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Sprint, DoJ meeting casts doubt on T-Mobile acquisition

A meeting between the Justice Department and Sprint officials has cast doubt on the future of a merger.
Written by Charlie Osborne, Contributing Writer
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A meeting between U.S. Justice Department officials and Sprint board members has done little to ease the passage of a potential acquisition of T-Mobile by the rival carrier.

According to Wall Street Journal sources, board members Masayoshi Son and Dan Hesse met with DoJ officials to discuss the interest in a potential buyout of T-Mobile by Sprint, which would leave U.S. consumers with a choice of three major carriers.

Masayoshi Son, CEO of SoftBank, purchased a majority stake in Sprint last year. Deutsche Telekom owns a majority stake in T-Mobile, and according to rumors, the firms have been in talks over a potential merger.

Sprint, the third-largest U.S. carrier by subscriber numbers, is interested in acquiring T-Mobile, the fourth largest which has recently boosted customer numbers through aggressive price plans and low handset costs. In Q3 2013 alone, the firm managed to bring an additional 650,000 subscribers to the fold.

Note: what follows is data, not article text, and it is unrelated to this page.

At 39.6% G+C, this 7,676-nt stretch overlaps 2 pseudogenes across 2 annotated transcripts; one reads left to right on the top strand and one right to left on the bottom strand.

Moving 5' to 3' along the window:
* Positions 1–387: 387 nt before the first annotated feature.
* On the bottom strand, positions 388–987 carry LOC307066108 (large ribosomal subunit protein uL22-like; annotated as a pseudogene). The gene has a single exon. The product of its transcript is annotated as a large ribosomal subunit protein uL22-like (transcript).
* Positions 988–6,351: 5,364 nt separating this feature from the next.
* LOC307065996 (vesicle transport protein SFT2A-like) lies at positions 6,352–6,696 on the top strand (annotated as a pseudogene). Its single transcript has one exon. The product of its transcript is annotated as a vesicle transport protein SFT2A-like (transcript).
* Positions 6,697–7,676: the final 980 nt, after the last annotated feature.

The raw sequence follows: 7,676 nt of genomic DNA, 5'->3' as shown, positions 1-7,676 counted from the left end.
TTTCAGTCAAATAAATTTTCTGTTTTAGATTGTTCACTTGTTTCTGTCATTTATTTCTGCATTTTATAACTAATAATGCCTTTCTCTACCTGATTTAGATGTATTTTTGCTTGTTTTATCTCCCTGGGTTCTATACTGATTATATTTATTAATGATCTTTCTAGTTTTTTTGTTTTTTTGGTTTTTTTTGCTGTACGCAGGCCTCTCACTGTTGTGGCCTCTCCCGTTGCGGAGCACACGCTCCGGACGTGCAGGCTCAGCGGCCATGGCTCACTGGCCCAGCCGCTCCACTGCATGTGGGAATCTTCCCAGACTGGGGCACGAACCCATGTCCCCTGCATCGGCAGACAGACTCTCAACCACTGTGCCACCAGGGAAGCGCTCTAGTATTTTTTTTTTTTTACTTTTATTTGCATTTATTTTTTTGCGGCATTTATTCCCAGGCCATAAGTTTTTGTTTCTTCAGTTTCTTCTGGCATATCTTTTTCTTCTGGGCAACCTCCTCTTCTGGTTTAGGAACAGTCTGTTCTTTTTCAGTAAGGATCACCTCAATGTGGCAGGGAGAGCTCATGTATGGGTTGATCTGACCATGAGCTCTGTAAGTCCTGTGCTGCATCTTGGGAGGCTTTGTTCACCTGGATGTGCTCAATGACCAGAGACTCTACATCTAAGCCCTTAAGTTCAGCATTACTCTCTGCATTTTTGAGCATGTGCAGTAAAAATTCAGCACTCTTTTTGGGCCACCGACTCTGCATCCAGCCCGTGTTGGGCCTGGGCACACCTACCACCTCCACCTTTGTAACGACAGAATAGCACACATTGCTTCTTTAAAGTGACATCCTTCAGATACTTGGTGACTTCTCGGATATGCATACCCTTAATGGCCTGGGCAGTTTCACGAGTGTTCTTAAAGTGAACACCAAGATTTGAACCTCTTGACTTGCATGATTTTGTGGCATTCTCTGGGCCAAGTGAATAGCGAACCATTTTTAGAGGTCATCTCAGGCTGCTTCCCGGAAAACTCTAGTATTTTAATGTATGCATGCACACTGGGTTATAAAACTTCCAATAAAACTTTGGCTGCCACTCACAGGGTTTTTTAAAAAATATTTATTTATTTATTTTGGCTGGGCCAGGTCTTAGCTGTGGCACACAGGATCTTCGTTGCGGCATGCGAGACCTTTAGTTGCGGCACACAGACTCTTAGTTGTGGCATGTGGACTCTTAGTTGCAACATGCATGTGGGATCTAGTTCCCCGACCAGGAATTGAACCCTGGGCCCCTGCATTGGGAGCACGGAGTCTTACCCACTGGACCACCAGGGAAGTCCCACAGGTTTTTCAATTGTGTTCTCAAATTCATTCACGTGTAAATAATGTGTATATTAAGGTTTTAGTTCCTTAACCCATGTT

According to people with knowledge of the meeting, U.S. antitrust regulators are concerned that consolidation of the companies could result in a less competitive market, and therefore potential acquisitions "could face regulatory difficulties."

"In April, the Justice Department wrote in a comment letter to the FCC that the four wireless carriers competed in ways that are important to consumers. The FCC has sent similar signals." the journal says.

William J. Baer, assistant attorney general for the antitrust division of the Justice Department, recently said that consumers enjoy more "favorable competitive conditions" since a merger between T-Mobile and Sprint was blocked three years ago. Since this moment, T-Mobile has touted itself as the "uncarrier," creating attractive price plans and 'contracts' for consumers -- which has forced its rivals to follow suit, giving consumers more choice and extended options.

In order for acquisitions to go ahead, the U.S. Justice Department must give companies permission, but as the market is currently competitive, it will only do so if the deal is believed to benefit U.S. consumers.

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